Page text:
Review Summary: An absolute triumph of psychedelic Memphis soul.The Moon and Stars: Prescriptions for Dreamers
is an absolute triumph of psychedelic Memphis soul. Valerie June is one of the few Black women currently prominent in Americana music and her newest release finds its place right towards the top of a recent crop of excellent albums in the genre. The Moon and Stars
perfectly embodies what Americana music should be, namely a celebration of American music. Valerie June brings forth an amalgamation of genres and styles, from hole-in-the wall bar piano stylings, R&B soul that wouldn’t be out of place on Top 40 radio to, a sense of sixties psychedelia, and a healthy dose of gospel, all tied together with a pairing of Afrobeat and Appalachian sensibilities - And that’s all in the first sixty seconds of opening track “Stay”.
The fact that June was able to make a cohesive album with all of the influences on display is a testament in and of itself. This isn’t an album where every song encompasses a different style. Instead, each track is an exploration of genre bending excellence. “Colors” could be a beautiful-but-standard acoustic folk ballad, occasional banjo and all, but is paired with a beautiful string arrangement, harp highlights, and a steady electric drum beat that is found in the boyfriend country of the day, but somehow manages to add to the song as opposed to just being incredibly grating. “Colors” is followed by “Stardust Scattering”, which sees decades old psychedelic pop influences come to the forefront, both musically and lyrically. The dancing between genres is masterful and each song is tied together deliciously well, whether it’s through otherworldly, bohemian themes or June’s stunning vocals.
These vocals are most clearly allowed to shine on the album’s best track, “Call Me a Fool”. This is where the classic Memphis influence is clearest, made even stronger by the backing vocals of living Memphis legend Carla Thomas (who also reads an African Proverb leading into the song). “Call Me a Fool” has a standard backing of organ, strings, and drums, that builds into a powerhouse performance, led by June’s vocals. Her unique timbre that is on display throughout The Moon and Stars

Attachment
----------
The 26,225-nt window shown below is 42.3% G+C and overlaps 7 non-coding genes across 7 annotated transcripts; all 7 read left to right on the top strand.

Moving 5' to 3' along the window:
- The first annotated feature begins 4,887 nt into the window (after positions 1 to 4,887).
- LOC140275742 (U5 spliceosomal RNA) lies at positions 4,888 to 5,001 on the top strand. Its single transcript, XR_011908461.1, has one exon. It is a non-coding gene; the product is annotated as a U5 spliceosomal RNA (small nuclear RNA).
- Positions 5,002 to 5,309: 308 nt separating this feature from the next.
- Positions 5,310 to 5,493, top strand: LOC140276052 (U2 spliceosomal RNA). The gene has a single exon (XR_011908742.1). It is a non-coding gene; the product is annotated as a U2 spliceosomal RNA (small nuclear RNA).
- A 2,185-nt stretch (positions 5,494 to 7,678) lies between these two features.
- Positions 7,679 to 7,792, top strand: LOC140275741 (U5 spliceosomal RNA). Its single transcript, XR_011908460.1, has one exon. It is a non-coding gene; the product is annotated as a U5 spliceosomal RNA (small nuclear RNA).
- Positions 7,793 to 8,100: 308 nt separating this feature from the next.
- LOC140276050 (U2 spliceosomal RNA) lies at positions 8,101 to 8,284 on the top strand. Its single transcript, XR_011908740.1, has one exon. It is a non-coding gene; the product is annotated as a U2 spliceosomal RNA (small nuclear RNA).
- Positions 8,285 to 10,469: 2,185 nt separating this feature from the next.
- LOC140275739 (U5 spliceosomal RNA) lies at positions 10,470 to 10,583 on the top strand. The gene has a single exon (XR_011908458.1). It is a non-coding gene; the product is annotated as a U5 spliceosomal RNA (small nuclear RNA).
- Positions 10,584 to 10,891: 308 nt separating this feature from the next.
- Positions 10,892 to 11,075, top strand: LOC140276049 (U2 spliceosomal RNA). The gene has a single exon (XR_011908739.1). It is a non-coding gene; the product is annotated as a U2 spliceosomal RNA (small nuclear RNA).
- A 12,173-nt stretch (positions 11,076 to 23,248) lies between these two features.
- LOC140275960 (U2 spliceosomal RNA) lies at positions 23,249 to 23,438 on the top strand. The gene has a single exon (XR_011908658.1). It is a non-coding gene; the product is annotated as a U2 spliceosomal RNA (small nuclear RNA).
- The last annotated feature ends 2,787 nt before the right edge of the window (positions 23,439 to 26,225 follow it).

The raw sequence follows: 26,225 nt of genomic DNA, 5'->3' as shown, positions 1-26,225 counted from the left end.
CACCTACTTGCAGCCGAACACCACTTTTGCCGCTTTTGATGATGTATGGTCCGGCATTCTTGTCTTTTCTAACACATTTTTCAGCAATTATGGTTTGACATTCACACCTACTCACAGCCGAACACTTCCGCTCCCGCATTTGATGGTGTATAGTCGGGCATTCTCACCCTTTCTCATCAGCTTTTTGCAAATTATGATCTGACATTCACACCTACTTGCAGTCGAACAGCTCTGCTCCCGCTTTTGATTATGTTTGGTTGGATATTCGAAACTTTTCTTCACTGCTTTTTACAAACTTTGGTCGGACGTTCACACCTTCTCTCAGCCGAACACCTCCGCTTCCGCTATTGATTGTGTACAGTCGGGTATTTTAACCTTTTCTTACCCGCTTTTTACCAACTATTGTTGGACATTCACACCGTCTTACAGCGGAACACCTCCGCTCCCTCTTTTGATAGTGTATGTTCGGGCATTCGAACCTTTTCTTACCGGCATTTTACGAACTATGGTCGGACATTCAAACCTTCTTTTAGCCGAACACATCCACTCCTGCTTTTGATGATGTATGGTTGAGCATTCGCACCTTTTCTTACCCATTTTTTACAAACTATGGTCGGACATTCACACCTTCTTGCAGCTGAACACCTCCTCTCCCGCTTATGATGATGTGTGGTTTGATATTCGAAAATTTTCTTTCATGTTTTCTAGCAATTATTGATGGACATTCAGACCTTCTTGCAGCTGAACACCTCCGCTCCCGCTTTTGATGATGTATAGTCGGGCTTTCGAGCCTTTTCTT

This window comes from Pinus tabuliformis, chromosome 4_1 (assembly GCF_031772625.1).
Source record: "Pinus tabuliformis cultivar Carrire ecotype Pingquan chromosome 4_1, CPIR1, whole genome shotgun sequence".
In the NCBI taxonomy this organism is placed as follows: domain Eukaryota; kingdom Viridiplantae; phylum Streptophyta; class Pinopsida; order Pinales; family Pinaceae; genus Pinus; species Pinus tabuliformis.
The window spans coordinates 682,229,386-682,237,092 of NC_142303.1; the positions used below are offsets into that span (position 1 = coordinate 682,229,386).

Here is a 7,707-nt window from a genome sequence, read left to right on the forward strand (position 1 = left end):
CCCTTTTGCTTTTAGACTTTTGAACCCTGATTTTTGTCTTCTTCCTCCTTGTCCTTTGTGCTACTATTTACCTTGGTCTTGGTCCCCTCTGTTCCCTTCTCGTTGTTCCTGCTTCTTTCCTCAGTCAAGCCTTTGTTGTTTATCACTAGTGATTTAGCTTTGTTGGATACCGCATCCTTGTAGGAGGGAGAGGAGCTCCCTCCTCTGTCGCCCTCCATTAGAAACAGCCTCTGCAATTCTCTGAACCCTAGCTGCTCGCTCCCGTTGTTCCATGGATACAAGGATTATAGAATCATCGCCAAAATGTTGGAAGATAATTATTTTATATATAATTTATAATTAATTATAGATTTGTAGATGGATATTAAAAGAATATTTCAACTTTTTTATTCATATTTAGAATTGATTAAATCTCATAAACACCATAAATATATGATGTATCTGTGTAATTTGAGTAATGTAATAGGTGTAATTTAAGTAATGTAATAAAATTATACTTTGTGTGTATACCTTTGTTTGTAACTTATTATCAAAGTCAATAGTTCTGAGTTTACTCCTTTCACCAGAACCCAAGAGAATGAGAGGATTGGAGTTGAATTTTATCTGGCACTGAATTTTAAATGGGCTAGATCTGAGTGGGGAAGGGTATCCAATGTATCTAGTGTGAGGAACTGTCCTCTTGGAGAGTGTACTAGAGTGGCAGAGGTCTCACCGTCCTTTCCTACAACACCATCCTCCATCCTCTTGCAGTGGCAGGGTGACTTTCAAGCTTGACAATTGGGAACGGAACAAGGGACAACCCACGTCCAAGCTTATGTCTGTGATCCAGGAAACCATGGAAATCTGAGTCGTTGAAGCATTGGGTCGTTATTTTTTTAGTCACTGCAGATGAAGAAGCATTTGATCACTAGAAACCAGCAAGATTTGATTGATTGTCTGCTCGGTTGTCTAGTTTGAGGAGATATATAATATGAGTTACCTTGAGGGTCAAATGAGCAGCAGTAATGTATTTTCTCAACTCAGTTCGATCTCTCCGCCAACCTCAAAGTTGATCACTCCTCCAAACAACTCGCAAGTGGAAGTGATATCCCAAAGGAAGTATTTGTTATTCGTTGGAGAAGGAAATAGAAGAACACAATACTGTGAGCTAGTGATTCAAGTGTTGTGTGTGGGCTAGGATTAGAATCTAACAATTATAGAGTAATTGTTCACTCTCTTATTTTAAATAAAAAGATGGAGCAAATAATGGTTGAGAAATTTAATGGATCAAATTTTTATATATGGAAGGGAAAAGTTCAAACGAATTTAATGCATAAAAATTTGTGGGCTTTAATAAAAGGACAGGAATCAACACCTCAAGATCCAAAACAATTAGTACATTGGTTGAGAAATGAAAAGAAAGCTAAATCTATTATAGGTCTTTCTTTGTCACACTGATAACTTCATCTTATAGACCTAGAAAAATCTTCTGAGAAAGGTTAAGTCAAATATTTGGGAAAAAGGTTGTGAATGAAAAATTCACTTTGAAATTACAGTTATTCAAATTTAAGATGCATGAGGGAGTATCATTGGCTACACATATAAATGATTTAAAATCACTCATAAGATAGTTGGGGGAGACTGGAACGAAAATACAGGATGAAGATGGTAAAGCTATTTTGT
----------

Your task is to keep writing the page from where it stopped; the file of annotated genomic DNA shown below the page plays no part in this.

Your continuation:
goes from guttural belts directly into a falsetto, with a range of dynamics and emotions in between. Put simply, the song is huge
. Follow-up track “Fallin’” is hushed, just June and a guitar, making both it and its predecessor even more impactful. The track ordering creates what can be a discombobulated feeling at first, with the upbeat pop track “Smile” being the third song in this mid-album run, but the bouncing around ultimately becomes a strength of the record, as the listener’s attention is constantly reined back in.
“Two Roads” is June’s return to the clear Americana sphere. It begins as a soft, soulful number, although the steel pedal doesn’t take long to make its appearance. The song is a meditation on the classic Robert Frost poem, a swaying to-and-fro reflection on past decisions. “Two Roads” highlights the pure strength of June’s songwriting, as the panache that she mastered doesn’t disappear even in the relative simplicity of the song. Whether it’s the quiet meditation of “Two Roads” or “Fallin’” or the wild abandon of “You and I” and “Call Me a Fool”, The Moon and Stars: Prescriptions for Dreamers
is absolute divine, a sonic vehicle that can take you from a dance floor to a wooded forest floor in a matter of seconds. The album closes with “Starlight Ethereal Silence”, an ambient track that centers you, takes you to an Appalachian night sky, and prepares you to press play once again so you can once again experience the journey that June has prepared.